US Republicans on Tuesday fell short yet again in their seven-year drive to repeal Obamacare, in a defeat that raises more questions about their ability to enact President Donald Trump’s agenda, Reuters reports.
The party was unable to win enough support from its own senators for a bill to repeal the 2010 Affordable Care Act and decided not to put it to a vote, the report said.
The bill’s sponsors vowed to try again, but face steeper odds after Sunday, when special rules expire that allow them to pass healthcare legislation without Democratic support.
“We basically ran out of time,” said Senator Ron Johnson, a co-sponsor of the measure with Senators Bill Cassidy, Lindsey Graham and Dean Heller.
Republicans have now repeatedly failed to deliver on their longtime promise to roll back former Democratic President Barack Obama’s signature domestic accomplishment.
They have yet to achieve any major domestic policy successes in Congress this year, which could hurt their efforts to retain control of the Senate and House of Representatives in the November 2018 congressional elections, Reuters noted.
Republicans widely view Obamacare, which provides coverage to 20 million Americans, as a costly government overreach.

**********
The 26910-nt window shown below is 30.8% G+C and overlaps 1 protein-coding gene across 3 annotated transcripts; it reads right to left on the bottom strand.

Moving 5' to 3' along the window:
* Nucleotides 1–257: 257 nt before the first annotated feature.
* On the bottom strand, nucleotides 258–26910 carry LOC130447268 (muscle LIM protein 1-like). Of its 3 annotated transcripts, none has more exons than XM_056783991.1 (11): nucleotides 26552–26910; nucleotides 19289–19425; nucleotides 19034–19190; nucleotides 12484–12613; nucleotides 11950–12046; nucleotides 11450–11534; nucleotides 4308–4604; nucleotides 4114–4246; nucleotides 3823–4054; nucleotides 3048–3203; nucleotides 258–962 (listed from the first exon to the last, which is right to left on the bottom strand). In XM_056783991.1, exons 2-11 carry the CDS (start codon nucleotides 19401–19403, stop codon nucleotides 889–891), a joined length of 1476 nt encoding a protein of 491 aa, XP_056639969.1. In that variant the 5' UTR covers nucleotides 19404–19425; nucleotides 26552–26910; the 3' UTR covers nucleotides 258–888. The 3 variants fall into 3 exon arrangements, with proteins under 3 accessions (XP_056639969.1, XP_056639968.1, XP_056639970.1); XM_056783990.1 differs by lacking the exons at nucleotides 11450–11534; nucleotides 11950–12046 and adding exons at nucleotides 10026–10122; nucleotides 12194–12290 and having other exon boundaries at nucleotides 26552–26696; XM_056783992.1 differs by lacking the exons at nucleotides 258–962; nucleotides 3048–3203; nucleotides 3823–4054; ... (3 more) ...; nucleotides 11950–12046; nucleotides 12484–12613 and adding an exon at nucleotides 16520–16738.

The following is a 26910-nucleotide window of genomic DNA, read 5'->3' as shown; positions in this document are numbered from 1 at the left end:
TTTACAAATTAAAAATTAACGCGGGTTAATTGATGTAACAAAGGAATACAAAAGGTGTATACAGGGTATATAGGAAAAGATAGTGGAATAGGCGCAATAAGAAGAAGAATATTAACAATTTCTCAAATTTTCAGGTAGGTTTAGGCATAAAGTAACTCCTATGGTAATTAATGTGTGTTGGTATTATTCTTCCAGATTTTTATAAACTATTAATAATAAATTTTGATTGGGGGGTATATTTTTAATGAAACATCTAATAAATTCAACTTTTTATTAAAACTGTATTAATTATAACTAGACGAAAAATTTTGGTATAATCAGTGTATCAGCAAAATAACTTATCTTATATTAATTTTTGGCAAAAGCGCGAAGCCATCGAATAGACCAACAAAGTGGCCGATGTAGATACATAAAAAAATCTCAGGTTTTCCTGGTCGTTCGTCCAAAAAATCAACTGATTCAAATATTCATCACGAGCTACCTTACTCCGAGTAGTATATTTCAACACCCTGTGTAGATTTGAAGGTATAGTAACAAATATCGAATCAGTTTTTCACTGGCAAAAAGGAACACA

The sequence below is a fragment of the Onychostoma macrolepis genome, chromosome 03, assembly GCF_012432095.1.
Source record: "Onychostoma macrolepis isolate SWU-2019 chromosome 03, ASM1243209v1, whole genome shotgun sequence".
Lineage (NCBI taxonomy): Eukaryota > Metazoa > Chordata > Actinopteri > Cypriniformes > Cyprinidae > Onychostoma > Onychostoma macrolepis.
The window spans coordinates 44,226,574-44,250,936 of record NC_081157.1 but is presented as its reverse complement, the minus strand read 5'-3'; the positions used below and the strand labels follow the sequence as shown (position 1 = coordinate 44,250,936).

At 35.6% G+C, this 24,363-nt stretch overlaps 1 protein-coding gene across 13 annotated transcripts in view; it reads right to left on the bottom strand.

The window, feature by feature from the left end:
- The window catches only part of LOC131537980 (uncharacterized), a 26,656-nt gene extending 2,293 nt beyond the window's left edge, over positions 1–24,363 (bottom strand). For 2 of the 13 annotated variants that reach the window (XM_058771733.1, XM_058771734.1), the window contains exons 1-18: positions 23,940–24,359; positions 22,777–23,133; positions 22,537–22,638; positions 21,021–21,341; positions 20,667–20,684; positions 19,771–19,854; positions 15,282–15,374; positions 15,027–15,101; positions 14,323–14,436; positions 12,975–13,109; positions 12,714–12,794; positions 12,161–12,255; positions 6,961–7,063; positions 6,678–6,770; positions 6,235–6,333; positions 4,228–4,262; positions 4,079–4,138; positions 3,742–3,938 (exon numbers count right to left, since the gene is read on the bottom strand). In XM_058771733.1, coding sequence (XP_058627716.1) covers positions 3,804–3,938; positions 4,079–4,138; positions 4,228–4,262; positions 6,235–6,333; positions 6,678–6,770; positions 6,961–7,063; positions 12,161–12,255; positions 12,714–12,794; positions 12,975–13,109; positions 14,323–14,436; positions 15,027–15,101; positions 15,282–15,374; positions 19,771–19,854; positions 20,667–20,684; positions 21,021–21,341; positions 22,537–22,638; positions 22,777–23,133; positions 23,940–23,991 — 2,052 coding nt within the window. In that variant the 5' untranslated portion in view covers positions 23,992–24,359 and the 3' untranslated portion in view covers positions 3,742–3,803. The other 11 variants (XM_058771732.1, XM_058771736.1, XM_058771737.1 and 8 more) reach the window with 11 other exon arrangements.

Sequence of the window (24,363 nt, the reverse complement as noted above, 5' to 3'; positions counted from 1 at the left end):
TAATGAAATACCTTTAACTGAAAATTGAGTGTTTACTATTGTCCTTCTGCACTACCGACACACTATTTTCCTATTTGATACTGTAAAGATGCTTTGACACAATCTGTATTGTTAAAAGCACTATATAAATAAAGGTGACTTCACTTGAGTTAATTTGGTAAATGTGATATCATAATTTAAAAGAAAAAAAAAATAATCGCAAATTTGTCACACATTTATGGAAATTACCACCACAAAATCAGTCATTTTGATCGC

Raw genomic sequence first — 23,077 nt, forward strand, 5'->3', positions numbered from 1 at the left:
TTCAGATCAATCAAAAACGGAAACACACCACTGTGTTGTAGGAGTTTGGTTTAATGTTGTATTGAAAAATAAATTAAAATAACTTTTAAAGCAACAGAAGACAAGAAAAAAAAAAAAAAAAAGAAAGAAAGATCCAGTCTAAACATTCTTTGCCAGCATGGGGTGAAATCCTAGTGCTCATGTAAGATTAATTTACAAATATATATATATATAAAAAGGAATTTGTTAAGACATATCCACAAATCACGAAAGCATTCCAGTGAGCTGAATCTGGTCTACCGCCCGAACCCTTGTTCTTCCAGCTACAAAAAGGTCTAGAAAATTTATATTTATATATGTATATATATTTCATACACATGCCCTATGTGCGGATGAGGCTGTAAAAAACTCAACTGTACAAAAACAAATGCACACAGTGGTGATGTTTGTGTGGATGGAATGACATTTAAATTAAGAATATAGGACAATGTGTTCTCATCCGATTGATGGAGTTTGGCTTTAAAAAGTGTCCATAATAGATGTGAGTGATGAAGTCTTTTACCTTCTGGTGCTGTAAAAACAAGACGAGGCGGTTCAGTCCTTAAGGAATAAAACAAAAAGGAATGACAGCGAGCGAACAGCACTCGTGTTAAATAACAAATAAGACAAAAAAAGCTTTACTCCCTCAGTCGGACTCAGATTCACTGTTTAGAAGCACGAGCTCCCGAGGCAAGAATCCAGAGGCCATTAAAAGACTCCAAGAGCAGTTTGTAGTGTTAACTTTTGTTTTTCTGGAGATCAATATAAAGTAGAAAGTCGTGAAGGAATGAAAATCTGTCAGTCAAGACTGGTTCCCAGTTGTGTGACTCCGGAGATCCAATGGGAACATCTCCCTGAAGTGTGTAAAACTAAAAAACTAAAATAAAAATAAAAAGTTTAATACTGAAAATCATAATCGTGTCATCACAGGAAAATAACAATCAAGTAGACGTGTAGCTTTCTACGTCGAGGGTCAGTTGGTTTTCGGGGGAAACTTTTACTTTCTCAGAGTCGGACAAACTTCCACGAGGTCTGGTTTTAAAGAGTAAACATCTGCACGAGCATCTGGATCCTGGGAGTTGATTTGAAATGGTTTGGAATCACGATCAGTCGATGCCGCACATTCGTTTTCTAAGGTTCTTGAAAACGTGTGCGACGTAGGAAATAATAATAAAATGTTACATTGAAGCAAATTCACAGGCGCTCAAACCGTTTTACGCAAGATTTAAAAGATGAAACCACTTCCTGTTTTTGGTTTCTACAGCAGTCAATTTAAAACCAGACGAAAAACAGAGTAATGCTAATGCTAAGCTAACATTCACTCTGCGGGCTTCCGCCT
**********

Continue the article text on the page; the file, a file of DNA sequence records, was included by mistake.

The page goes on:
Trump vowed frequently during the 2016 election campaign to scrap it. Democrats have fiercely defended it, saying it has extended health insurance to millions.
After falling short in July, Senate Republicans tried again this month with a bill that would have given states greater control over the hundreds of billions of dollars that the federal government spends annually on health care.
As before, they ran into objections from members on the right and the center who opposed repeal for essentially opposite reasons.
Senator Susan Collins, a moderate, complained it undermined the Medicaid program for the poor and weakened consumer protections.
Senator Rand Paul, a conservative, said it left too many of Obamacare’s regulations and spending programs in place.
Trump said on Tuesday his administration was disappointed in “certain so-called Republicans” who did not support the bill.
The president said later he still had not given up hope that the law would eventually be repealed. “It’ll happen,” he told reporters while traveling to New York for a fundraiser.
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